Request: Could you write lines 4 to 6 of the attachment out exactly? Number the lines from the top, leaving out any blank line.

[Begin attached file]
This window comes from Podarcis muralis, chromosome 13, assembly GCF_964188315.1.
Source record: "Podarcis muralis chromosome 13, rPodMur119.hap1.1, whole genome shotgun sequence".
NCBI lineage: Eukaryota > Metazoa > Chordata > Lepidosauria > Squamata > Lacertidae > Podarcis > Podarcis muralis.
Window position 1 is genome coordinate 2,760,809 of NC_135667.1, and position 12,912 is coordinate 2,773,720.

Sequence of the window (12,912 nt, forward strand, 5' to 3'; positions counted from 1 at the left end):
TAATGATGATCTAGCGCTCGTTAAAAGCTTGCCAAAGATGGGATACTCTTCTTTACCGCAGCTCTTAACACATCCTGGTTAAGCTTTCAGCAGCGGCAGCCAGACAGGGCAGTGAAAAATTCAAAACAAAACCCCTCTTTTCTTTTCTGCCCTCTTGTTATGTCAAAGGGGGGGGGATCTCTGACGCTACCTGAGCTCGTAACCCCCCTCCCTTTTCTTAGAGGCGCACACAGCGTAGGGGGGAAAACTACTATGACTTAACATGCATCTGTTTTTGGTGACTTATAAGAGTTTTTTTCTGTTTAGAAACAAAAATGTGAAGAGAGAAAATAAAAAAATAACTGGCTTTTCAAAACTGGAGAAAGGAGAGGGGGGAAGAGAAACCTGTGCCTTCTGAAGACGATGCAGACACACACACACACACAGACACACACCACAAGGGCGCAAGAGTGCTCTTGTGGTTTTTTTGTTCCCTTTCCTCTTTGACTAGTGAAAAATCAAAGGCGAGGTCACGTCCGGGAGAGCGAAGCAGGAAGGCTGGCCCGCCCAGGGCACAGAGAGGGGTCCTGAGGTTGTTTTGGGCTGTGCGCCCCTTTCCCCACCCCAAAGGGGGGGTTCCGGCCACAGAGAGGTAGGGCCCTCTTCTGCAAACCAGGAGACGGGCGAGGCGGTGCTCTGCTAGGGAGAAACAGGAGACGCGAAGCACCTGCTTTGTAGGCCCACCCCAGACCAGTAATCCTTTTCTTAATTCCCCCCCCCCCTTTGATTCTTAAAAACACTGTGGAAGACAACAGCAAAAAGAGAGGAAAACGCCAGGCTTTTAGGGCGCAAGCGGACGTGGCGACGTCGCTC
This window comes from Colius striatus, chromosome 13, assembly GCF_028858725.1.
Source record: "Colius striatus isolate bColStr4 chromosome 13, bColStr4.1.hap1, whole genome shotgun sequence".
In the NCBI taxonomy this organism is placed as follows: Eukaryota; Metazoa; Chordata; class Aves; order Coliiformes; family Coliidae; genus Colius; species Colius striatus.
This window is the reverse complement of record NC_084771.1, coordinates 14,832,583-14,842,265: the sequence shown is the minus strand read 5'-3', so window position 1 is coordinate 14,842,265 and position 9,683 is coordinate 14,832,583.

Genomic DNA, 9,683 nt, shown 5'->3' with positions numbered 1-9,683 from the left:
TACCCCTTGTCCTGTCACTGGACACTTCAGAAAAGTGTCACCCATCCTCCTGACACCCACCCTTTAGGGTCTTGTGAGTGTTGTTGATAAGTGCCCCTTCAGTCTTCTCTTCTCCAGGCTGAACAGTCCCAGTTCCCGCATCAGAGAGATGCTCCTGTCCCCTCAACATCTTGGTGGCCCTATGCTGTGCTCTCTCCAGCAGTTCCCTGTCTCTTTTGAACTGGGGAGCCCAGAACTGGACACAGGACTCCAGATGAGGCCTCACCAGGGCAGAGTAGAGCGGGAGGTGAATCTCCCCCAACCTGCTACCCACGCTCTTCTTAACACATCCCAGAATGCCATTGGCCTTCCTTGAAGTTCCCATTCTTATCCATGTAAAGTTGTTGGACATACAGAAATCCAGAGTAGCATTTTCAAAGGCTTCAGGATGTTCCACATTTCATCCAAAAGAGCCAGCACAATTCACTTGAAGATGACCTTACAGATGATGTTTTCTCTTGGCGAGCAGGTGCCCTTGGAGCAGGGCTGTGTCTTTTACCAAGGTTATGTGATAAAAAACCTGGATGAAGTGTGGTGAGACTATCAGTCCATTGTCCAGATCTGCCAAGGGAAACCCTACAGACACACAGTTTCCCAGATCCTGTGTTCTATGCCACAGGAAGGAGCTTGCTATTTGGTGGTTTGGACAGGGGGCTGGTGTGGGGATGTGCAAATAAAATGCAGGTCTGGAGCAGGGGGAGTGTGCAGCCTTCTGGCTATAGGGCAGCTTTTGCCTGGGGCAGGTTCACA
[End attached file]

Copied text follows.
Window position 1 is genome coordinate 2,760,809 of NC_135667.1, and position 12,912 is coordinate 2,773,720.

Sequence of the window (12,912 nt, forward strand, 5' to 3'; positions counted from 1 at the left end):
TAATGATGATCTAGCGCTCGTTAAAAGCTTGCCAAAGATGGGATACTCTTCTTTACCGCAGCTCTTAACACATCCTGGTTAAGCTTTCAGCAGCGGCAGCCAGACAGGGCAGTGAAAAATTCAAAACAAAACCCCTCTTTTCTTTTCTGCCCTCTTGTTATGTCAAAGGGGGGGGGATCTCTGACGCTACCTGAGCTCGTAACCCCCCTCCCTTTTCTTAGAGGCGCACACAGCGTAGGGGGGAAAACTACTATGACTTAACATGCATCTGTTTTTGGTGACTTATAAGAGTTTTTTTCTGTTTAGAAACAAAAATGTGAAGAGAGAAAATAAAAAAATAACTGGCTTTTCAAAACTGGAGAAAGGAGAGGGGGGAAGAGAAACCTGTGCCTTCTGAAGACGATGCAGACACACACACACACACAGACACACACCACAAGGGCGCAAGAGTGCTCTTGTGGTTTTTTTGTTCCCTTTCCTCTTTGACTAGTGAAAAATCAAAGGCGAGGTCACGTCCGGGAGAGCGAAGCAGGAAGGCTGGCCCGCCCAGGGCACAGAGAGGGGTCCTGAGGTTGTTTTGGGCTGTGCGCCCCTTTCCCCACCCCAAAGGGGGGGTTCCGGCCACAGAGAGGTAGGGCCCTCTTCTGCAAACCAGGAGACGGGCGAGGCGGTGCTCTGCTAGGGAGAAACAGGAGACGCGAAGCACCTGCTTTGTAGGCCCACCCCAGACCAGTAATCCTTTTCTTAATTCCCCCCCCCCCTTTGATTCTTAAAAACACTGTGGAAGACAACAGCAAAAAGAGAGGAAAACGCCAGGCTTTTAGGGCGCAAGCGGACGTGGCGACGTCGCTC